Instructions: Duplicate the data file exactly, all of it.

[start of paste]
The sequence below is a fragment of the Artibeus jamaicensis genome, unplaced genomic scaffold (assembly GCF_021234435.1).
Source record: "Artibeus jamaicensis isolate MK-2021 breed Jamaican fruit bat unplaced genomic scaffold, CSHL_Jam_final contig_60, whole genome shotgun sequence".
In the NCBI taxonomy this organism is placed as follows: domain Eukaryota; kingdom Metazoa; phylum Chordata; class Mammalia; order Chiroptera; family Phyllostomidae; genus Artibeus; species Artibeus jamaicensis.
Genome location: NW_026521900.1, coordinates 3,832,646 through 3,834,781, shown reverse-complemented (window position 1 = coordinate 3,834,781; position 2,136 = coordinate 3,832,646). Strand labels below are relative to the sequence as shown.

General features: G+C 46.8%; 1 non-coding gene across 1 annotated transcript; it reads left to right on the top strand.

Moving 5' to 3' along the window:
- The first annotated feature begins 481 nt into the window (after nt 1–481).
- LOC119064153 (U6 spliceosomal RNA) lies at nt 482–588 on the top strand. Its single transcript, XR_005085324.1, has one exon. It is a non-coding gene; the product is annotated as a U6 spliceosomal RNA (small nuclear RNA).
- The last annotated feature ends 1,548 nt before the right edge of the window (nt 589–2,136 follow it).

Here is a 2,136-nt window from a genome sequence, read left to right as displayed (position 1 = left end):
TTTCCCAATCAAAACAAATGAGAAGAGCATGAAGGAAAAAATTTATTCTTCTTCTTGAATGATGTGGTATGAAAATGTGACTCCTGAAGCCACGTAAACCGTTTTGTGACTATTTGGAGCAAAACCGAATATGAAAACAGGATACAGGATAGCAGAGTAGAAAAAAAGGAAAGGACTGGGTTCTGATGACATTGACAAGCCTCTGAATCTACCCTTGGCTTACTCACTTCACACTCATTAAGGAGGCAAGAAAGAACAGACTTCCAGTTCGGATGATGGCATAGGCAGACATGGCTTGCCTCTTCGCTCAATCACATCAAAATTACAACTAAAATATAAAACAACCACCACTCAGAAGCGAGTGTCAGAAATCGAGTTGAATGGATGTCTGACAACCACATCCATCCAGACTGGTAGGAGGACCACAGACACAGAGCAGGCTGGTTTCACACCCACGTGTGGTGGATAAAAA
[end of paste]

The sequence below is a fragment of the Artibeus jamaicensis genome, unplaced genomic scaffold (assembly GCF_021234435.1).
Source record: "Artibeus jamaicensis isolate MK-2021 breed Jamaican fruit bat unplaced genomic scaffold, CSHL_Jam_final contig_60, whole genome shotgun sequence".
In the NCBI taxonomy this organism is placed as follows: domain Eukaryota; kingdom Metazoa; phylum Chordata; class Mammalia; order Chiroptera; family Phyllostomidae; genus Artibeus; species Artibeus jamaicensis.
Genome location: NW_026521900.1, coordinates 3,832,646 through 3,834,781, shown reverse-complemented (window position 1 = coordinate 3,834,781; position 2,136 = coordinate 3,832,646). Strand labels below are relative to the sequence as shown.

General features: G+C 46.8%; 1 non-coding gene across 1 annotated transcript; it reads left to right on the top strand.

Moving 5' to 3' along the window:
- The first annotated feature begins 481 nt into the window (after nt 1–481).
- LOC119064153 (U6 spliceosomal RNA) lies at nt 482–588 on the top strand. Its single transcript, XR_005085324.1, has one exon. It is a non-coding gene; the product is annotated as a U6 spliceosomal RNA (small nuclear RNA).
- The last annotated feature ends 1,548 nt before the right edge of the window (nt 589–2,136 follow it).

Here is a 2,136-nt window from a genome sequence, read left to right as displayed (position 1 = left end):
TTTCCCAATCAAAACAAATGAGAAGAGCATGAAGGAAAAAATTTATTCTTCTTCTTGAATGATGTGGTATGAAAATGTGACTCCTGAAGCCACGTAAACCGTTTTGTGACTATTTGGAGCAAAACCGAATATGAAAACAGGATACAGGATAGCAGAGTAGAAAAAAAGGAAAGGACTGGGTTCTGATGACATTGACAAGCCTCTGAATCTACCCTTGGCTTACTCACTTCACACTCATTAAGGAGGCAAGAAAGAACAGACTTCCAGTTCGGATGATGGCATAGGCAGACATGGCTTGCCTCTTCGCTCAATCACATCAAAATTACAACTAAAATATAAAACAACCACCACTCAGAAGCGAGTGTCAGAAATCGAGTTGAATGGATGTCTGACAACCACATCCATCCAGACTGGTAGGAGGACCACAGACACAGAGCAGGCTGGTTTCACACCCACGTGTGGTGGATAAAAA